Tom Brady won his seventh Super Bowl title on Sunday.
Add that to his almost embarrassingly long list of career accomplishments — starting with three regular-season MVP awards and 14 trips to the Pro Bowl — and you have a resume that’s unmatched in NFL history.
By baseball standards, though? He’s basically an elite Yankee.
It’s not an equal comparison, of course, comparing baseball players and football players, but it’s a fun discussion about championships and the players who won lots of them. Brady has seven Super Bowl titles, and he’s the only NFL player with more than five, but 12 baseball players have at least seven World Series titles and 55 have at least five rings. Of the 12, every single player on that list won at least four titles with the Yankees; of the 55, only four reached the five-ring plateau without winning a single championship with the Yankees.
But to the point of this conversation, most of the players on this list fall short — some way, way short — of superstar status. So let’s limit the discussion to the baseball players who reach these Brady standards: seven championships AND three MVPs (with a couple of caveats).
The numbers: Three MVPs, seven World Series titles (all with Yankees)
Mantle won his first World Series title at 19 years old, in 1951, but tore up his knee in Game 2 of that series, the first in a seemingly never-ending stretch of maladies that impacted his career. In retrospect, it really is amazing that Mantle was able to accomplish as much as he did considering how often he was injured. He won the AL MVP in 1956, 1957 and 1962 and finished as the MVP runner-up three more times. He was named to the AL All-Star team in 16 different seasons.
The numbers: Three MVPs, nine World Series titles (all with Yankees)
DiMaggio’s last World Series title was in 1951, the same year as Mantle’s first championship. That’s the only year the two played together; DiMaggio retired after the 1951 World Series, about a month shy of his 37th birthday. Oh, and DiMaggio missed three seasons in his prime — 1943-45, his Age 28-30 seasons — serving in the military. Those three seasons spent serving his country limited him to “only” 13 All-Star selections, falling one short of Brady’s 14 Pro Bowls. Feels like he gets a pass for that, right?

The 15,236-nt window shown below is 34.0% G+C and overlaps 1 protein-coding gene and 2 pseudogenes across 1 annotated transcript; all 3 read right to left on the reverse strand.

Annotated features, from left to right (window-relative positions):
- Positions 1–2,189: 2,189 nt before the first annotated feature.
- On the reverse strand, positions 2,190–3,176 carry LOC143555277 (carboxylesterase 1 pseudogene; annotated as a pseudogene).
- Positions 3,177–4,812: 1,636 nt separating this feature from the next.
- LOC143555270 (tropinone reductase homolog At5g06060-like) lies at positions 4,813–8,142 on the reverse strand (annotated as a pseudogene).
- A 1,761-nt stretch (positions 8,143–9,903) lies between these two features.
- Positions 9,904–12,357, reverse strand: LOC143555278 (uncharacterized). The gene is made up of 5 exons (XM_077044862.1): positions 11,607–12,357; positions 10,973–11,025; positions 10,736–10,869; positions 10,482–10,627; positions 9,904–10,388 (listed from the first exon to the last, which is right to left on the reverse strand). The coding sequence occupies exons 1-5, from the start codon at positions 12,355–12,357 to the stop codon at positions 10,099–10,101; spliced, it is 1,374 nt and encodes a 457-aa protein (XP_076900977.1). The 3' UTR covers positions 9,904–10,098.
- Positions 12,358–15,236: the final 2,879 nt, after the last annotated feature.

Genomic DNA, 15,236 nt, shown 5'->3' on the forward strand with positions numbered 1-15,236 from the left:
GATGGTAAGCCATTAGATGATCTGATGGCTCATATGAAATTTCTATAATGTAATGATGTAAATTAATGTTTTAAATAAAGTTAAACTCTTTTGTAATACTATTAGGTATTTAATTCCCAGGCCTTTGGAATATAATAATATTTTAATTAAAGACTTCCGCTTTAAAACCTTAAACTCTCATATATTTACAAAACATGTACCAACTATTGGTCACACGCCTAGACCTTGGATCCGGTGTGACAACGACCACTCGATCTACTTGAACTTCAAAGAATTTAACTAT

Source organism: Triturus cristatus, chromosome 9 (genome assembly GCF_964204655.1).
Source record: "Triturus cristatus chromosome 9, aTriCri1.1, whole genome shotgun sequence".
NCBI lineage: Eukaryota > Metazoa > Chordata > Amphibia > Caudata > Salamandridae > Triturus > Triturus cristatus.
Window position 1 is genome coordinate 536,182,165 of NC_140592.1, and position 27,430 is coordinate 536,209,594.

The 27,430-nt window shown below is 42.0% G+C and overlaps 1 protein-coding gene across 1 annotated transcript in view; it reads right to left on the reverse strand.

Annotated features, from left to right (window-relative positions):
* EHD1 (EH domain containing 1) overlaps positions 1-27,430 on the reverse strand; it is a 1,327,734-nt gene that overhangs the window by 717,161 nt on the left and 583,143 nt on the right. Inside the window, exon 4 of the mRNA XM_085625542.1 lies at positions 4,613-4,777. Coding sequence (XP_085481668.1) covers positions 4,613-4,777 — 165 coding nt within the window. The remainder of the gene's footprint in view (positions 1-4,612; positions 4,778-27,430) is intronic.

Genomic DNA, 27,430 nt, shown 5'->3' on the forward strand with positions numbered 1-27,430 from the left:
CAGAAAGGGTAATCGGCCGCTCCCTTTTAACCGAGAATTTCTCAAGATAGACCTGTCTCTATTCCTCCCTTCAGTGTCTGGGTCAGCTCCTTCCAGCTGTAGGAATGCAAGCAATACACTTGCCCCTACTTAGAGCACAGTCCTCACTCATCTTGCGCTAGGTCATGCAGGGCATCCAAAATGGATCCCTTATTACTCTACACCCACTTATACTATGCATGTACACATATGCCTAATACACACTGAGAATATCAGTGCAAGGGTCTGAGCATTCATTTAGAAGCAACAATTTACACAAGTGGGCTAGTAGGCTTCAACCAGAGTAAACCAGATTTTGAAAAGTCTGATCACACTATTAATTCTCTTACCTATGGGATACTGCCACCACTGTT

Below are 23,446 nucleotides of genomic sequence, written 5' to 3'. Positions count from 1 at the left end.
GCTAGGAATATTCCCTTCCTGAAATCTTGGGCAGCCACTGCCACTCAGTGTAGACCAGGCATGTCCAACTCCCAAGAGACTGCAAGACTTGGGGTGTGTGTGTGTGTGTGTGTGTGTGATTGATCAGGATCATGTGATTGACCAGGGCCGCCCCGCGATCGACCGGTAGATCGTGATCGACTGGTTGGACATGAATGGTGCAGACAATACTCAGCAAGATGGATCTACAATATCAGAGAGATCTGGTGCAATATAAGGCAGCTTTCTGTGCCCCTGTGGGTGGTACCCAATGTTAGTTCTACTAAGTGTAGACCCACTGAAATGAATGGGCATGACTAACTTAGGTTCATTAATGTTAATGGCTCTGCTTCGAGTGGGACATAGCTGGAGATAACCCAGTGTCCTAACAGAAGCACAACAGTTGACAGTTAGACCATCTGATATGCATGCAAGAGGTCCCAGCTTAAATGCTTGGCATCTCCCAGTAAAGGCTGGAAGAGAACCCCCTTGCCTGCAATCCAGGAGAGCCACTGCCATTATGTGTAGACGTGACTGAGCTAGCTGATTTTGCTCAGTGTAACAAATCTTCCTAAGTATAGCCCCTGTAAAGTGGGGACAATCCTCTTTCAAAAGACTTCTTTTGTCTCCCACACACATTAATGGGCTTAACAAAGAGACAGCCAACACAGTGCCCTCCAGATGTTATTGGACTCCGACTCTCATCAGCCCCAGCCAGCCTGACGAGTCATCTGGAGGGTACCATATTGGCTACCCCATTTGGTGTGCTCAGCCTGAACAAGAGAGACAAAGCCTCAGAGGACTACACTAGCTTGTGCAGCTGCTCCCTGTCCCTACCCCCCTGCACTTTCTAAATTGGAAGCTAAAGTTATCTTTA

The numbers: Three MVPs, 10 World Series titles (all with Yankees)
Berra won his first title at 22 years old, in 1947, and his last at 37. He was overshadowed nationally by DiMaggio and Mantle, and even Roger Maris for a couple of years, but Berra was the constant, the bridge that connected the DiMaggio and Mantle eras and kept the championship train moving. And let’s be clear: While he might not have generated as many headlines, he was far from a second-tier player. There’s a reason why he won three MVP awards — 1951, 1954-55 — and finished top four in four other years. There’s a reason why he made the All-Star team every single year from 1948 to 1962.
The numbers: One MVP, seven World Series titles (four with Yankees, three with Red Sox)
It feels weird to make excuses for Babe Ruth, who was arguably the most impactful player in baseball history. But there’s a very good reason why he only won one MVP. Until the BBWAA took over voting for the yearly award in 1931, after a player won the award once, he was ineligible to win again in his career. So after Ruth won the 1923 award, it didn’t matter that he batted .378 in 1924 or hit 60 homers in 1927 or averaged 52 homers, 154 RBIs and a .348 batting average from 1926 to 1929. He wasn’t even on the ballot. Oh, and there wasn’t an award handed out in 1930, when he led the league with 49 homers and batted .359. He wasn’t eligible again until his Age 36 season, when he finished fifth (despite a 10.5 bWAR).
The numbers: Two MVPs, eight World Series titles (all with Yankees)
Same basic thing for Gehrig. He won the award in 1927, but wasn’t eligible when he led the AL in RBIs (147) and batted .374 in 1928, and there was no award in 1930, when he led the league in RBIs (173) and batted .379. The first five years after the award came back in 1931, Gehrig finished second, second, fourth, fifth and fifth, before winning his second MVP in 1936. It should also be pointed out that Gehrig’s fifth-place finish in 1934 happened despite that he won the Triple Crown, with a .363 average, 49 homers and 166 RBIs. Gehrig was “only” a seven-time All-Star, but that’s because the All-Star Game wasn’t a thing until 1933. It’s also why Ruth was only a two-time All-Star. Gehrig was a rookie for the 1923 Yankees, but didn’t play in the World Series. And in his final year, he was forced to retire early in the 1939 season. The Yankees won the World Series both years, though he didn’t appear in the games.